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Pharmaceutical Manufacturing and Packing Sourcer

Medicinal Cannabis Production - The Botanist's View

Cannabis has been used for medicinal purposes for thousands of years in Asian and Middle Eastern countries. The medicinal use of cannabis in Europe and North America has declined during the 20th Century largely due to the lack of standardised preparations (1). The tide has turned. In the near future Britain should become the first country to license a cannabis-based pharmaceutical (2).The principal active ingredients responsible for the efficacy of cannabis are phytocannabinoids, a family of over sixty 21-carbon terpenophenolic compounds that are unique to cannabis. Sativex®, the first UK cannabis-based medicine contains two from this family - Tetrahydrocannabinol (THC) and Cannabidiol (CBD). THC is the principal psychoactive ingredient in recreational cannabis. CBD is not psychoactive but both cannabinoids have profound medicinal properties.

The phytocannabinoids have close similarities to the endocannabinoids, a family of amidated lipids found widely throughout the animal kingdom. The endocannabinoids and phytocannabinoids interact with the cell membrane CB1 and CB2 receptors within the body. Our understanding of how these cannabinoids and receptors interact is growing (3), however why the cannabis plant produces the cannabinoids remains a mystery. This article briefly describes how and where the cannabis plant produces the cannabinoids, and highlights some of the production methods that guarantee regular year-round harvests of uniform high quality cannabis plants.

 Figure 1: Capitate Sessile Trichome
(Centre) on Cannabis Leaf Surrounded
by Non-Glandular Trichomes (Leaf Hairs)

Figure 2: Close-up of same Capitate
Sessile Trichome (Backlit) Showing
Secretory Cells within Glandular Head 

The swollen structure is commonly called a glandular head. This secretion contains predominantly a mixture of cannabinoids but also a range of essential oils including myrcene, limonene, caryophylenes and many others. These oils are widely found in other plant species where their unpleasant taste has been proved to have insect repellent properties. With the commencement of flowering the capitate-stalked trichomes appear. Like the sessile type, these also have a glandular head containing secretory cells and a secretory cavity. Capitate-stalked trichomes are only found on the bracts that surround the flowers and seed, and they occur in a much greater density than the sessile type (see Figure 3-5).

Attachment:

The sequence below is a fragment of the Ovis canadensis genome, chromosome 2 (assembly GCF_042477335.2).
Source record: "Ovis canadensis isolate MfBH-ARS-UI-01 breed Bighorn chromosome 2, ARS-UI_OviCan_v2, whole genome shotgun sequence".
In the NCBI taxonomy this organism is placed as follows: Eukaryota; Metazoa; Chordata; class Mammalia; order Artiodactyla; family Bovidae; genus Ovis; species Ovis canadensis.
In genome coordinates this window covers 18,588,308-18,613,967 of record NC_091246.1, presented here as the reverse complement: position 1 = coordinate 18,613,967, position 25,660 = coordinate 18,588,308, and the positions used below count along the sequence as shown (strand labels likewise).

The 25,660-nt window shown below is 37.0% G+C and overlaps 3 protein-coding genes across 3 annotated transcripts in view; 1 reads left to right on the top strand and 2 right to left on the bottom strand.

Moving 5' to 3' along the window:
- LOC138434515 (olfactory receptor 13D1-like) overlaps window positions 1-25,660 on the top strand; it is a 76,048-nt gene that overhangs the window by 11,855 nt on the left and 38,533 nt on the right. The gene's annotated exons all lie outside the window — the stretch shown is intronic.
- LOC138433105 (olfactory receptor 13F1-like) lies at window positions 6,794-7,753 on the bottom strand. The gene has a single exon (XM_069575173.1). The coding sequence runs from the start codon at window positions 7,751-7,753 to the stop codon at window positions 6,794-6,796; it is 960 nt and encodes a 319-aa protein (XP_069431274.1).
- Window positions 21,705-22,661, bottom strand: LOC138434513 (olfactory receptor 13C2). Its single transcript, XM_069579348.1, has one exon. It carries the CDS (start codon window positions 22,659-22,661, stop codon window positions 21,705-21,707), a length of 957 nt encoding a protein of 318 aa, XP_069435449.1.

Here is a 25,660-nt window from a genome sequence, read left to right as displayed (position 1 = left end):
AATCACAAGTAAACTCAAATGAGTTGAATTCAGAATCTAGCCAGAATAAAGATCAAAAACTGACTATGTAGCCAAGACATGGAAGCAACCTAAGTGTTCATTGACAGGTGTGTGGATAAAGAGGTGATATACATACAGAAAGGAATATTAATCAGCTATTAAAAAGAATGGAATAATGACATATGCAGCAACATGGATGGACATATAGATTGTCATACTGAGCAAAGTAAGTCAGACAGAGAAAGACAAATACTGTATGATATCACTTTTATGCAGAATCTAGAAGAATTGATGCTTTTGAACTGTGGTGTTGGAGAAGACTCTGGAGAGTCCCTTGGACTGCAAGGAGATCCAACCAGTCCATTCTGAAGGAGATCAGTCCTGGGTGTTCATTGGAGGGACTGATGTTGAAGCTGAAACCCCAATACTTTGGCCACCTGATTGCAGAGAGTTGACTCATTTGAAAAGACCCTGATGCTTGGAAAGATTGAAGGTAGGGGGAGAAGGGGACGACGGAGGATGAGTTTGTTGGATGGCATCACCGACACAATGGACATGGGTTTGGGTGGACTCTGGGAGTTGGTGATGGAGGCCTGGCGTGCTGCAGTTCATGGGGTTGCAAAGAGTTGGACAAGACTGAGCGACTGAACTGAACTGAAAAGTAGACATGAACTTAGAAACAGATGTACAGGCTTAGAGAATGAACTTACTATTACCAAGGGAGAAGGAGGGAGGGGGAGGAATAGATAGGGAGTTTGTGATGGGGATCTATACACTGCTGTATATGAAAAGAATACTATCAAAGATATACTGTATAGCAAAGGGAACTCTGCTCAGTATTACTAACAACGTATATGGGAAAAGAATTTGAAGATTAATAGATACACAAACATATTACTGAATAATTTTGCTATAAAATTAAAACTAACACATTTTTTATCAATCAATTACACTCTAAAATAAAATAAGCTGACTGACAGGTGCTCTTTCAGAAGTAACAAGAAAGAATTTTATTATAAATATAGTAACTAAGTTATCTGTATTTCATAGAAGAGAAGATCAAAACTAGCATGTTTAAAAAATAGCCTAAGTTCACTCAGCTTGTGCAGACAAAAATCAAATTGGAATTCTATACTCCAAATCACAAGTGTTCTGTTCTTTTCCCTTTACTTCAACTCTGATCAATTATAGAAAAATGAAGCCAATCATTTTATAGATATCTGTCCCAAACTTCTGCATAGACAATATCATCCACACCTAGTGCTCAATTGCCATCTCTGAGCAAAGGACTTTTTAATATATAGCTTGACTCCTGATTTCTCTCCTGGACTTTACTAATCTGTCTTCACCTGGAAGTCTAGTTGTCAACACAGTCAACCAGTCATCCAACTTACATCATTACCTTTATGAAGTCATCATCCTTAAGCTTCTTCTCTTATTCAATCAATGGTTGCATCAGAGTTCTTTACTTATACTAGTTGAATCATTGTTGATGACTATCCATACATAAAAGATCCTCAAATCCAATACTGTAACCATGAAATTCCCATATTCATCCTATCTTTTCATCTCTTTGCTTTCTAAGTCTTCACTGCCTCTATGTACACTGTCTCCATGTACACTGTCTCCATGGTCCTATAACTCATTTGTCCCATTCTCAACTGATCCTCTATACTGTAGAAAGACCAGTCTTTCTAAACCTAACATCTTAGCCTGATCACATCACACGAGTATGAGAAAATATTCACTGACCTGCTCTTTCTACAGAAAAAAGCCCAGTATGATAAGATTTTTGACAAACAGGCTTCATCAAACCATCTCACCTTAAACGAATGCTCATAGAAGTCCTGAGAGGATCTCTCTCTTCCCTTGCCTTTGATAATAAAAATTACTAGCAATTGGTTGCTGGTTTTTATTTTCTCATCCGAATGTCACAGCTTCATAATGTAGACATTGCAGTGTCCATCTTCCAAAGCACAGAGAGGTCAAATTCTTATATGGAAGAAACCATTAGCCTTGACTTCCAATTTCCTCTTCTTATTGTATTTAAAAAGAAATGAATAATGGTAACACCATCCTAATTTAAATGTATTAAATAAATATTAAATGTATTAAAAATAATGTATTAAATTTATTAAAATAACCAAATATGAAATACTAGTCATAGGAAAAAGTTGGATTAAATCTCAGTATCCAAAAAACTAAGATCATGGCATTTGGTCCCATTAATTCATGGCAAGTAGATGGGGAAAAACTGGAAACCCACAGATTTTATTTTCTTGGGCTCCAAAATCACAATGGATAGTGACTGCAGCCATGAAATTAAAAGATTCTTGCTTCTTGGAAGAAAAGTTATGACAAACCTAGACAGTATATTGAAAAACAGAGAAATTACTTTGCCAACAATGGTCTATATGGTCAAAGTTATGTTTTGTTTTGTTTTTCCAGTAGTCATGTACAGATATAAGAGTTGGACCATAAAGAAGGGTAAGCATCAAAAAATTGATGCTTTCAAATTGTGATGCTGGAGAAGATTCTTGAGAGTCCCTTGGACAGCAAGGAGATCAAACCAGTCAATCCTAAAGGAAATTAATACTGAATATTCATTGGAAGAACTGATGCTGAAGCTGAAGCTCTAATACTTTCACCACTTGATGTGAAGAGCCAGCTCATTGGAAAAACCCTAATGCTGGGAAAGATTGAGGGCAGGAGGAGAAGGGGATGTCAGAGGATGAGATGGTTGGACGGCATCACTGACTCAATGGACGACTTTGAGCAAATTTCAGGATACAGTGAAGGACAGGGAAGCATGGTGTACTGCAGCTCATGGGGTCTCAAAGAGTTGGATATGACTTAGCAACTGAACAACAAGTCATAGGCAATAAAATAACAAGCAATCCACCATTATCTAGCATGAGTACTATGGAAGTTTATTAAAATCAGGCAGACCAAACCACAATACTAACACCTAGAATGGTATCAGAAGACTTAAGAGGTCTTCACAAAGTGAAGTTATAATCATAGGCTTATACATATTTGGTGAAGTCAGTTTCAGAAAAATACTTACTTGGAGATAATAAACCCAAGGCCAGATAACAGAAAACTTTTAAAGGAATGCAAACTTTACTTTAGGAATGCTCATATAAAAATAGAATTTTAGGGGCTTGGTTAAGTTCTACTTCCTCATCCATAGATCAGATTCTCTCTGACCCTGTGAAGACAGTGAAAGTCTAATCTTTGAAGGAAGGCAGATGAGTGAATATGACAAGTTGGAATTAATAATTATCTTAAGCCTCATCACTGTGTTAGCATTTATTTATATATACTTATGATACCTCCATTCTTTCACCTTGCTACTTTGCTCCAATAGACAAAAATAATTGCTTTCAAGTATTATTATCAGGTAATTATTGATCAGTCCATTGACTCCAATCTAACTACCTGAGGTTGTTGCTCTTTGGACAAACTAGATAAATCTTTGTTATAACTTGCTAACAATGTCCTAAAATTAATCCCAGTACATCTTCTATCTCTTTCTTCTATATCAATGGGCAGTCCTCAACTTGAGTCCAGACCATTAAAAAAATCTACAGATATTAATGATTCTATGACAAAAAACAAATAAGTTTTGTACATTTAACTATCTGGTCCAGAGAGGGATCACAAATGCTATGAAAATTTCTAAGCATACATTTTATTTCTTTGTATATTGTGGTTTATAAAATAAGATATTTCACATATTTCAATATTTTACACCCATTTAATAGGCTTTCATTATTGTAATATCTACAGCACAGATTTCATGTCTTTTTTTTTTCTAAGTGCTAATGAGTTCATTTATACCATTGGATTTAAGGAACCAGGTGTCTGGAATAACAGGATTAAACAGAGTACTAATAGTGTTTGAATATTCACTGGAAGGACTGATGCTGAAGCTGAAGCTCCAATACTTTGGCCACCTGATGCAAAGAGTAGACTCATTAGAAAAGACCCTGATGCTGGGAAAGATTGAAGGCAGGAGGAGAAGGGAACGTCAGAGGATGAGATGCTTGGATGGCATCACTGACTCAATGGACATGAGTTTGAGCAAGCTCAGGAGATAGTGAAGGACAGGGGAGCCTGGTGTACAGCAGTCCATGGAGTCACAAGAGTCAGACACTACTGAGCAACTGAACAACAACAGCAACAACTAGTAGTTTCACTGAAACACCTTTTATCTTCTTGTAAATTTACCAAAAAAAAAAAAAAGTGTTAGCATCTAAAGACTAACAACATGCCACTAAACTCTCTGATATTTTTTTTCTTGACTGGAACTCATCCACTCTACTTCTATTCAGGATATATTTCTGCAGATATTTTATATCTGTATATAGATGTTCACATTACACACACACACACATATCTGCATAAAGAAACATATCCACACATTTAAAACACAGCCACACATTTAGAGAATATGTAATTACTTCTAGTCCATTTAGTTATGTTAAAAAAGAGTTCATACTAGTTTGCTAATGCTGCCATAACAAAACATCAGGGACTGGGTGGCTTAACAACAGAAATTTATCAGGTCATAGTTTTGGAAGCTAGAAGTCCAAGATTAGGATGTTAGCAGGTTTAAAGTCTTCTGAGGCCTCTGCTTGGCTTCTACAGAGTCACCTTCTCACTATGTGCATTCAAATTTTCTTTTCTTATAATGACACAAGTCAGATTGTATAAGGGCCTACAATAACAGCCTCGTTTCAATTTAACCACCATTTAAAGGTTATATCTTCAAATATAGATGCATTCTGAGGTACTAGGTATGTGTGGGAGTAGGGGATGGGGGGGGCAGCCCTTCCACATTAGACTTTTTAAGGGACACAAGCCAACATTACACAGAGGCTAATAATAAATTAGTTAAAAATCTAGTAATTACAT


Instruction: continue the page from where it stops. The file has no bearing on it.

Figure 3: A Close-up View of a Mature Female Cannabis Inflorescence. The Plant Sparkles with a Covering of Glandular Trichomes Figure 4: Backlit Cystolythic Non-Glandular Trichomes (Left and Right) with Capitate Stalked Glandular Trichome (Centre)
 Figure 5: Capitate Glandular Stalked Trichome Showing Secretory Cells
Within Glandular Head

The pubescence of glandular trichomes gives the female cannabis inflorescence a glistening white appearance - this is clearly shown in Figure 7. In addition to cooling the cannabis flowers, by reflecting the radiant heat of the midday sun, the sticky trichomes are an obvious barrier to the passage of insect pests. Synonymous with the 'hippy image', the cannabis leaf has adorned clothing, posters and rock albums for decades. It is surprising therefore for many of us to learn that the leaf contains very little psychoactive drug at all.

 Figure 7: Close-up Backlit View
of Bract with Dense Covering of
Glandular Stalked Trichomes
 Figure 6: Glasshouse Propagation
of Medicinal Cannabis

Although the cannabis leaves do carry cannabis trichomes, the number is rarely sufficient to raise THC levels above one per cent by dry weight - the average content of the psychoactive ingredient THC in street cannabis varies widely but averages four to five per cent (8). The female flowers are the densest source of trichomes and also the richest source of cannabinoids. Grown in the absence of pollen, female cannabis plants continue to produce trichome-rich flowers in the forlorn hope of achieving fertilisation. If the female plant was allowed to set seeds, trichome and cannabinoid production would be reduced greatly. Potent female cannabis plants, raised in the absence of males, can reliably produce dry floral material containing 15 per cent THC or more; well-processed material can contain in excess of 25 per cent THC.

Producing Year-Round High-Potency Cannabis

Most medicinal plant species are grown outdoors, and indeed updated working party guidelines were recently issued describing how medicinal plants should be grown to good agricultural practice (GAP) standards (9). However due to the vagaries of the climate, the lack of security and other shortcomings, the outdoor-growing of cannabis is unsuitable in Northern Europe and a well-equipped glasshouse or indoor growth-room remains the better option. To meet the pharmaceutical industry's demand for safety, quality and efficacy, the grower's principal aim is the production of uniform crops within a tight specification. To achieve this our approach has been to maintain close control over a large number of variables listed below (10).